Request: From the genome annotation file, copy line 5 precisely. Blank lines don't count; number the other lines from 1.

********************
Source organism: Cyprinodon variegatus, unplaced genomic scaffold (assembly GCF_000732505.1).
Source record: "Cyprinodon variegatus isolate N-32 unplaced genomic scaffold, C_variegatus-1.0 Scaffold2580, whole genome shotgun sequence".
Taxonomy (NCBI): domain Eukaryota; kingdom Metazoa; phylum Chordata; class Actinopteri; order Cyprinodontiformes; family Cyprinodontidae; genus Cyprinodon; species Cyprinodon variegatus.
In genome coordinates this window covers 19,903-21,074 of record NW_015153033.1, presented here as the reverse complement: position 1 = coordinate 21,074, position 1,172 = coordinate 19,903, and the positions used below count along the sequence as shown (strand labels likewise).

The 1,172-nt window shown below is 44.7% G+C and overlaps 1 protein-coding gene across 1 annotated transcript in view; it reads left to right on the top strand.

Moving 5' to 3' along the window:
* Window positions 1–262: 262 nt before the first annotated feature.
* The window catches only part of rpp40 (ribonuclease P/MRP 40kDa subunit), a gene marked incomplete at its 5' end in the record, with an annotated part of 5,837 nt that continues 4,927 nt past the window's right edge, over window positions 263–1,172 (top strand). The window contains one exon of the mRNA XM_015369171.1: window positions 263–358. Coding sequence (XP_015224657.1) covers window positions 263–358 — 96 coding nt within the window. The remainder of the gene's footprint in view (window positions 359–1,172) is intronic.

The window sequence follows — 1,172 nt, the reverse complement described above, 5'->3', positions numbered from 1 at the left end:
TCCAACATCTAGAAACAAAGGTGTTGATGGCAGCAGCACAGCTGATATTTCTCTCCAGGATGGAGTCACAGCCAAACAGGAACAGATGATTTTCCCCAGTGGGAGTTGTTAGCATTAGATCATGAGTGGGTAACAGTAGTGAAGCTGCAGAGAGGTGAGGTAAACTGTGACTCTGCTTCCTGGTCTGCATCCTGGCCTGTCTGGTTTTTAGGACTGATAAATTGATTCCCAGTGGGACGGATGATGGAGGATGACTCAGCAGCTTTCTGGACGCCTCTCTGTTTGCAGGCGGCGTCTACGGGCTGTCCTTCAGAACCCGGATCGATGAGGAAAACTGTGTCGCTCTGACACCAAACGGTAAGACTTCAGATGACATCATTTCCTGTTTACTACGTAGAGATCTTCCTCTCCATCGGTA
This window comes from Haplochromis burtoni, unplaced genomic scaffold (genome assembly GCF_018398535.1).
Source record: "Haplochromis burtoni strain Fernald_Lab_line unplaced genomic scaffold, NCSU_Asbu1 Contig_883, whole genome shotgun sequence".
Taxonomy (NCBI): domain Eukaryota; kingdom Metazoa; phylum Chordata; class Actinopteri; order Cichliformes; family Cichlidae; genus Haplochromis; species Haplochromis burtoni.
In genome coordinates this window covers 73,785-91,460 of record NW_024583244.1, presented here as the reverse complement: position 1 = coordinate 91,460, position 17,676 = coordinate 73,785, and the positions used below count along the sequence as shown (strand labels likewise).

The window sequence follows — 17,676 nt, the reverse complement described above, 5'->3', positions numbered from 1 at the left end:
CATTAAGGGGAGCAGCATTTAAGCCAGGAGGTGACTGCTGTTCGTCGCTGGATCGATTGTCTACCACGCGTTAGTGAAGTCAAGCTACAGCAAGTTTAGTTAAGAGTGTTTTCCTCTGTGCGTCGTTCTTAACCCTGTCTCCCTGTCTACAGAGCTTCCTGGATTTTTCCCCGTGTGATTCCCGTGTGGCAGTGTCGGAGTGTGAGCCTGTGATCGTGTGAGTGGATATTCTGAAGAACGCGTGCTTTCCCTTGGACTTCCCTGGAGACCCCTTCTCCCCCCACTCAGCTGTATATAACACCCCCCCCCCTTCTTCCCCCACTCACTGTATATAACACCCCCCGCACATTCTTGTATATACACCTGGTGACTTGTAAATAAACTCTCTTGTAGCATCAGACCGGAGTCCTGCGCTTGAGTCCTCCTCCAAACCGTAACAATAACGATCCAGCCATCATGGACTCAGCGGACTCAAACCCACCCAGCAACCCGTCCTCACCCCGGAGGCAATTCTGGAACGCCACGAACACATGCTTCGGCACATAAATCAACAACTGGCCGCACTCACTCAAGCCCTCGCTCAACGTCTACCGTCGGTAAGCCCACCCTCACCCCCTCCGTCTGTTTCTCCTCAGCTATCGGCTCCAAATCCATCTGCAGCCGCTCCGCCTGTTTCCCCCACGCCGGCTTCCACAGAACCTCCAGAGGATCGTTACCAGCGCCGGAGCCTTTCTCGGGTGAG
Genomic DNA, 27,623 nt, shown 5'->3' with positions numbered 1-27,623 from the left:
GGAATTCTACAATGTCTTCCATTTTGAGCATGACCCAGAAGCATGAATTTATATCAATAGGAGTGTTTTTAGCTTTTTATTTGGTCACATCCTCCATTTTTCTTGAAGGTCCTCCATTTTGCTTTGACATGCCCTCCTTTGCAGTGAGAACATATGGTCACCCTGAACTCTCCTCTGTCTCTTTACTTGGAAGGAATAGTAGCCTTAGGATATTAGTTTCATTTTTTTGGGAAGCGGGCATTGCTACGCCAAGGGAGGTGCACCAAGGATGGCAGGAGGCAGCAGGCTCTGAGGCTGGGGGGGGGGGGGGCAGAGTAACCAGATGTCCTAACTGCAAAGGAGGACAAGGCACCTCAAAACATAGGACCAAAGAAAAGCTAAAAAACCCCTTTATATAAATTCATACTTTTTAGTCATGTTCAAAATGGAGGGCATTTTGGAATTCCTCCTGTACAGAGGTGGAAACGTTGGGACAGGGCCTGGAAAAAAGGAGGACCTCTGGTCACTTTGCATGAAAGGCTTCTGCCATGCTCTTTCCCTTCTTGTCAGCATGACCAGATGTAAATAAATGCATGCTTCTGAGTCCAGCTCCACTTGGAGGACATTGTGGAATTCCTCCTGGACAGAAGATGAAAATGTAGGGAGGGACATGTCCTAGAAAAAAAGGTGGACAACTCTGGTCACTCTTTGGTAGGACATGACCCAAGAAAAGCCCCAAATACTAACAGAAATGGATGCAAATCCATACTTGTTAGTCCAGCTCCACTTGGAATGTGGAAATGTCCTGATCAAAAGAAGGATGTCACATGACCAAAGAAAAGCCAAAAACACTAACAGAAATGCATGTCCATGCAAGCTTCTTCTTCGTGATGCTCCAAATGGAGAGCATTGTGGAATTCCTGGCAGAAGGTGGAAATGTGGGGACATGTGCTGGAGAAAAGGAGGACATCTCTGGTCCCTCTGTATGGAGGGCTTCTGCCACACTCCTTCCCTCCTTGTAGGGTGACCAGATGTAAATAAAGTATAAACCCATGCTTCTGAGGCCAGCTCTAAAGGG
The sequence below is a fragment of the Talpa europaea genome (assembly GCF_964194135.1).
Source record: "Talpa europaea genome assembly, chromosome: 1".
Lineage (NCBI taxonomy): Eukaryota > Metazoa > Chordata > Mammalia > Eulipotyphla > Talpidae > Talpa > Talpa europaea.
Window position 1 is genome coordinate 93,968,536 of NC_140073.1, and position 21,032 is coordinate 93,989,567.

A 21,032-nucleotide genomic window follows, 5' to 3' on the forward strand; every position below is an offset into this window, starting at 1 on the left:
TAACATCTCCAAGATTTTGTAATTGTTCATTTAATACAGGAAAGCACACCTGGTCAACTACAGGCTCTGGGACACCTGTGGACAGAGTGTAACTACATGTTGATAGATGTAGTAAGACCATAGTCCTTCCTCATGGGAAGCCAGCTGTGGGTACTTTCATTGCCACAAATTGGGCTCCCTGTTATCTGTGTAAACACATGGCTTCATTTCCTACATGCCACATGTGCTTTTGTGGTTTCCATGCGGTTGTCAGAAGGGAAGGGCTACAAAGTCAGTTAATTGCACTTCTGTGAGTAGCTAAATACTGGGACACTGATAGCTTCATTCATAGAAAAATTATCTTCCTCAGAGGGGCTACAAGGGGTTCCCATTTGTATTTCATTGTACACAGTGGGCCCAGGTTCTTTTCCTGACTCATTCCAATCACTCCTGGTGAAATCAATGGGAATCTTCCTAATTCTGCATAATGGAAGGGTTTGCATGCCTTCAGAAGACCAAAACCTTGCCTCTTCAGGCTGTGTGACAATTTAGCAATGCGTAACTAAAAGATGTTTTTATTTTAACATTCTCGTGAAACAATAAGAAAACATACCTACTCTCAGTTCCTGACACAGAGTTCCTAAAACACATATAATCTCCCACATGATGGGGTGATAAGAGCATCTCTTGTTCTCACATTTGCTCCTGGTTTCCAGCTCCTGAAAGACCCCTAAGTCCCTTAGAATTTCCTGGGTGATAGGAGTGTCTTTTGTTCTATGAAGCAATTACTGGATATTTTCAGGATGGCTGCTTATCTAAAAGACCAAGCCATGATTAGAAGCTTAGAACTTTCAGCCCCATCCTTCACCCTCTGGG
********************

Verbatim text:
The 1,172-nt window shown below is 44.7% G+C and overlaps 1 protein-coding gene across 1 annotated transcript in view; it reads left to right on the top strand.